For each , define the set of selections of by

Definition 5. A multivalued map is said to be a Carathéodory function if (i) is measurable for each ;(ii) is upper semicontinuous for almost all .Further, a Carathéodory function is called -Carathéodory if (iii)for each , there exists such that for all and for a.e. .

We define the graph of to be the set and recall two results for closed graphs and upper-semicontinuity.

Lemma 6 (see [25, Proposition 1.2]). If is u.s.c., then is a closed subset of , that is, for every sequence and , if , , , and , then . Conversely, if is completely continuous and has a closed graph, then it is upper semicontinuous.

Lemma 7 (see [27]). Let be a separable Banach space. Let be an -Carathéodory function. Then, the operator is a closed graph operator in .

Definition 8. A function is called a solution of problem (1) if there exists a function with , a.e. on such that , a.e. on and and .

To prove our main result in this section we will use the following form of the nonlinear alternative for contractive maps [28, Corollary 3.8].

Theorem 9. Let be a Banach space and let be a bounded neighborhood of . Let and be two multivalued operators such that (a) is contraction,(b) is u.s.c and compact. Then, if , either(i) has a fixed point in or(ii)there is a point and with .

Theorem 10. Assume that (H1) is -Carathéodory multivalued map;(H2) there exists a continuous nondecreasing function and a function such that (H3) is a continuous function satisfying the condition (H4) there exists a number such that with , where Then, the problem (1) has at least one solution on .

Proof. To transform the problem (1) into a fixed point problem, we define an operator as Next, we introduce two operators and as follows: Observe that . We will show that the operators and satisfy all the conditions of Theorem 9 on . For the sake of clarity, we split the proof into a number of steps and claims.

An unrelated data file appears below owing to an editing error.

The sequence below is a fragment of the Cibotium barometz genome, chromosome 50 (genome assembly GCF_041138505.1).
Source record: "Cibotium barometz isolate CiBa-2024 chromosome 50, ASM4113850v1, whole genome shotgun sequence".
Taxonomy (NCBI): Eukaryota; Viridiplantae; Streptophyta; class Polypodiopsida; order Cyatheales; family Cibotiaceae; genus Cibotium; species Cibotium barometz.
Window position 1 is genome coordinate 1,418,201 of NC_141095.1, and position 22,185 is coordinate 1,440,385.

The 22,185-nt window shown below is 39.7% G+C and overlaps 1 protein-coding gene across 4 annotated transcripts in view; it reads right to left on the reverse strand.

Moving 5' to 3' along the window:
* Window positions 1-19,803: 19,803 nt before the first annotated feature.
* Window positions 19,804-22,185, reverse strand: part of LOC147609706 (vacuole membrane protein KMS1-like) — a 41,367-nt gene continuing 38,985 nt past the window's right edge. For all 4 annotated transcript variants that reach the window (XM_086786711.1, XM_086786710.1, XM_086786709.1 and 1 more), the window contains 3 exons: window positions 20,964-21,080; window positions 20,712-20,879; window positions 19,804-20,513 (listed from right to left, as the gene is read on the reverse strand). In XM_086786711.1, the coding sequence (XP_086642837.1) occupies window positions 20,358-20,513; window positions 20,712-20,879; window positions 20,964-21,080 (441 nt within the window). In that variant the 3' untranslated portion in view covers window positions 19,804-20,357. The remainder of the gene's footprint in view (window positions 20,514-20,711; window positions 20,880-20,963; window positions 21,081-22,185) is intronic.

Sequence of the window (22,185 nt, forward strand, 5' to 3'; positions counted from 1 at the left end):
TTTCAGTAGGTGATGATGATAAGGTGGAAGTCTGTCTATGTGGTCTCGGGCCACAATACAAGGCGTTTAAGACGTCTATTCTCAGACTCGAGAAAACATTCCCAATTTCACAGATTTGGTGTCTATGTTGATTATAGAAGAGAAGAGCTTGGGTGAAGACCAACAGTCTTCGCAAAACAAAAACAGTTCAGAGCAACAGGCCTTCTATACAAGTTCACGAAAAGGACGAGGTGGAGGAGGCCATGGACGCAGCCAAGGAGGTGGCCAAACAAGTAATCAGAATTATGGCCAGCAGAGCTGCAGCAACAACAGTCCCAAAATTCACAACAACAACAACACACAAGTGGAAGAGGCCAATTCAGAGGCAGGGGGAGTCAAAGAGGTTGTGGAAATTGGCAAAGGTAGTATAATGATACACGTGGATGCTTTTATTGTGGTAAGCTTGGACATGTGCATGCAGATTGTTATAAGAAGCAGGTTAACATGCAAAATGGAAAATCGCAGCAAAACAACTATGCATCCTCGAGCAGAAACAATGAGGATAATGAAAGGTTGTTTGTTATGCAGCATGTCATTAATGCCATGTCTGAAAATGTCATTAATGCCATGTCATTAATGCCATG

Step 1. is a contraction on . This is a consequence of (H3). Indeed, we have Taking supremum over , we have
Step 2. is compact, convex valued, and completely continuous. This will be established in several claims.
Claim 1. maps bounded sets into bounded sets in . For that, let be a bounded set in . Then, for each , , we have and consequently, for each , we have
Claim 2. maps bounded sets into equicontinuous sets. As before, let be a bounded set and let for . Let with and . Then, for each , we obtain which is independent of and tends to zero as . Therefore, it follows by the Arzelá-Ascoli theorem that is completely continuous.
Claim 3. has a closed graph. Let , , and . Then, we need to show that . Associated with , there exists such that, for each , Then, we have to show that there exists such that, for each ,
Let us consider the continuous linear operator defined by
Observe that as . Thus, it follows by Lemma 7 that is a closed graph operator. Further, we have . Since , therefore, we have for some . Hence, has a closed graph (and therefore has closed values). In consequence, the operator is compact valued.
Thus, the operators and satisfy hypotheses of Theorem 9 and hence, by its application, it follows that either condition (i) or condition (ii) holds. We show that the conclusion (ii) is not possible. If for , then there exists such that , that is, In consequence, we have If condition (ii) of Theorem 9 holds, then there exist and with , where . Then, is a solution of with . Now, by the last inequality, we get which contradicts (23). Hence, has a fixed point on by Theorem 9, and consequently the problem (1) has a solution. This completes the proof.

Example 11. Consider the following -fractional boundary value problem:

Here, , , , , , , and Obviously, With the given values, it is found that , , , , , and by (H3). Thus, all the conditions of Theorem 10 hold. In consequence, the conclusion of Theorem 10 applies to the boundary value problem (40).


Sotiris K. Ntouyas is a Member of Nonlinear Analysis and Applied Mathematics (NAAM) Research Group at King Abdulaziz University, Jeddah, Saudi Arabia.

Conflict of Interests

The authors declare that there is no conflict of interests regarding the publication of this paper.


This paper was funded by the Deanship of Scientific Research (DSR), King Abdulaziz University, Jeddah, Saudi Arabia. The authors, therefore, acknowledge technical and financial support of KAU.